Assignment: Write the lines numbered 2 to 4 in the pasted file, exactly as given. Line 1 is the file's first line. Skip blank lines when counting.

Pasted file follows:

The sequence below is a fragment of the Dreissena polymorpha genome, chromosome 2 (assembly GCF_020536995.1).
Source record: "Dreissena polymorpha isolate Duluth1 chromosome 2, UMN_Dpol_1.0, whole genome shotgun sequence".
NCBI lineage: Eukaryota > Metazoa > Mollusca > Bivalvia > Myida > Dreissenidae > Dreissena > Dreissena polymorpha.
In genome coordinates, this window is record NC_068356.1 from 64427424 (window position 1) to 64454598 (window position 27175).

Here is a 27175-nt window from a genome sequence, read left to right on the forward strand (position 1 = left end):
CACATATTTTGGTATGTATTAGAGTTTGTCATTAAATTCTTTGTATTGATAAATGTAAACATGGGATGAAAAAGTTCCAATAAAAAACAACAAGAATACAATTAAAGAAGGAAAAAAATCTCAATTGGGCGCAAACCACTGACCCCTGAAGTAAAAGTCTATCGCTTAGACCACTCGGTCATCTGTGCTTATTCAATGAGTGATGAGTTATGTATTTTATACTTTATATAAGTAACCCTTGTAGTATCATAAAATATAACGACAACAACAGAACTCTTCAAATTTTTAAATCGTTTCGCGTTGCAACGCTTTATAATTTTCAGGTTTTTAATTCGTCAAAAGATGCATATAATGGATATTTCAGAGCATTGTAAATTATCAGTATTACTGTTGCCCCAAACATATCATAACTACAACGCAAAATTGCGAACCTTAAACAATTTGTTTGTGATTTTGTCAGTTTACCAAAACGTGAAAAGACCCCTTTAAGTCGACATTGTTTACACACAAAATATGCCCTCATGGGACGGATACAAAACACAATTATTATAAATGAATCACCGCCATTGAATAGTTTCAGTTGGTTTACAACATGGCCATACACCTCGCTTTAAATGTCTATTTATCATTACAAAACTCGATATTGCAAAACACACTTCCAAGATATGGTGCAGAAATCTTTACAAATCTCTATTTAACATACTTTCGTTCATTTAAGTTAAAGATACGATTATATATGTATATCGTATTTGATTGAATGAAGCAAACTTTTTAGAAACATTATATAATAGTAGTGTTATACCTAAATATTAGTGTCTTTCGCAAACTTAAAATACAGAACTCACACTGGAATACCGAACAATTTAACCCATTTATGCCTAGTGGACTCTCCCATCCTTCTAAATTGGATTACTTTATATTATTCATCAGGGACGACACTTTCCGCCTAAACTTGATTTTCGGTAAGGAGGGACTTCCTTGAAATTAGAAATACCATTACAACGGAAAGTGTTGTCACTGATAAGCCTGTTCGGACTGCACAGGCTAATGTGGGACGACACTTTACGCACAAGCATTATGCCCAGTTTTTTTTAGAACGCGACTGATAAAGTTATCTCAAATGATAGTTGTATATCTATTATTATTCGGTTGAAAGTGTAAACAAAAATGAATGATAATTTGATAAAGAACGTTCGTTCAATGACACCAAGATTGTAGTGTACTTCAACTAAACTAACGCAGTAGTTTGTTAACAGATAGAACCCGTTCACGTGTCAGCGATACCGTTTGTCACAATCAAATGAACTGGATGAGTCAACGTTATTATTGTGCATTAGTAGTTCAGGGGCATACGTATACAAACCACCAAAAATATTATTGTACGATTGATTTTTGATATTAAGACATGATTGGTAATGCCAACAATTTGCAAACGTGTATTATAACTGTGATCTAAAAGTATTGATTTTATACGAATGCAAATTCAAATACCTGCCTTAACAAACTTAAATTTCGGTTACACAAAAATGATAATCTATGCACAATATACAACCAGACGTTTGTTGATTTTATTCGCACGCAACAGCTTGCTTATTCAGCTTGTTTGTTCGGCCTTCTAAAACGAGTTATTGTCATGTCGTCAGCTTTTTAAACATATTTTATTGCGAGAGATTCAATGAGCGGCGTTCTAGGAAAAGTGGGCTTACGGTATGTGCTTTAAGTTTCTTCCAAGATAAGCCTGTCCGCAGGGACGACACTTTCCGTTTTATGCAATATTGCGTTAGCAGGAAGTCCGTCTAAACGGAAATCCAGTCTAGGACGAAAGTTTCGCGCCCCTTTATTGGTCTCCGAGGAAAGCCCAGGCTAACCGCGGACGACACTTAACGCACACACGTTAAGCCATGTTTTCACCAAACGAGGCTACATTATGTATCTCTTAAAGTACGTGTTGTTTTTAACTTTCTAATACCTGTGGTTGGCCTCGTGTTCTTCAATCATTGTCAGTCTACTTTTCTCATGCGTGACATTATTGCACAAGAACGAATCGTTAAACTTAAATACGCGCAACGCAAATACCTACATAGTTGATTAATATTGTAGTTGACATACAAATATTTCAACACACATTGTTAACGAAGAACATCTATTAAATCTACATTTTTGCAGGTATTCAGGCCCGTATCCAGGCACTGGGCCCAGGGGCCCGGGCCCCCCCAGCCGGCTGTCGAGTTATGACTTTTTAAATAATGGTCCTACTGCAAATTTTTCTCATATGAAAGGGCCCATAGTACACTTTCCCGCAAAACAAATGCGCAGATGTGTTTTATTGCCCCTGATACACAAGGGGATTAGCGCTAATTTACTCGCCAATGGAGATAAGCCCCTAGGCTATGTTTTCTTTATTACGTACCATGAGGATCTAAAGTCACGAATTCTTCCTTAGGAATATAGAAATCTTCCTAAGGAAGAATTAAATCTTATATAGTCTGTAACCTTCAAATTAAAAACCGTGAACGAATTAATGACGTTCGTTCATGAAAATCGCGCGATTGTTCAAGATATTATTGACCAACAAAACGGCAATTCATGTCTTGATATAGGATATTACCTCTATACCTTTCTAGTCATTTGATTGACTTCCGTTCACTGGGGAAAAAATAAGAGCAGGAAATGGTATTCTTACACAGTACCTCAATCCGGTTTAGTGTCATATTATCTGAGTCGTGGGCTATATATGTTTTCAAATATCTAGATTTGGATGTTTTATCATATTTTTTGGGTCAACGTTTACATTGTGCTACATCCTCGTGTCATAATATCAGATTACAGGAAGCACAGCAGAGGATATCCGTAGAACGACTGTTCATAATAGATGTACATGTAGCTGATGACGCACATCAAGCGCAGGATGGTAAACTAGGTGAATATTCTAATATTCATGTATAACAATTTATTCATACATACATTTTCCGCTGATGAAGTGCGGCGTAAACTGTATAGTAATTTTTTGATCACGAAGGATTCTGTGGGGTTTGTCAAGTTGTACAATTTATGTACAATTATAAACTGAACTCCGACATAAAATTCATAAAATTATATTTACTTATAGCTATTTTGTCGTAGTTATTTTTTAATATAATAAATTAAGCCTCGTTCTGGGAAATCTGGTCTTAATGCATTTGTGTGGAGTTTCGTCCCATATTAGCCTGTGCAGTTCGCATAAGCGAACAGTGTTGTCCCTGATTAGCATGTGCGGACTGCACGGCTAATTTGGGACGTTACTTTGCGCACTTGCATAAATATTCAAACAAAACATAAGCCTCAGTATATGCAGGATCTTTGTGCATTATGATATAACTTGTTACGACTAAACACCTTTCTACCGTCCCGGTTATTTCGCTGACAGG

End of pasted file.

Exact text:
Source record: "Dreissena polymorpha isolate Duluth1 chromosome 2, UMN_Dpol_1.0, whole genome shotgun sequence".
NCBI lineage: Eukaryota > Metazoa > Mollusca > Bivalvia > Myida > Dreissenidae > Dreissena > Dreissena polymorpha.
In genome coordinates, this window is record NC_068356.1 from 64427424 (window position 1) to 64454598 (window position 27175).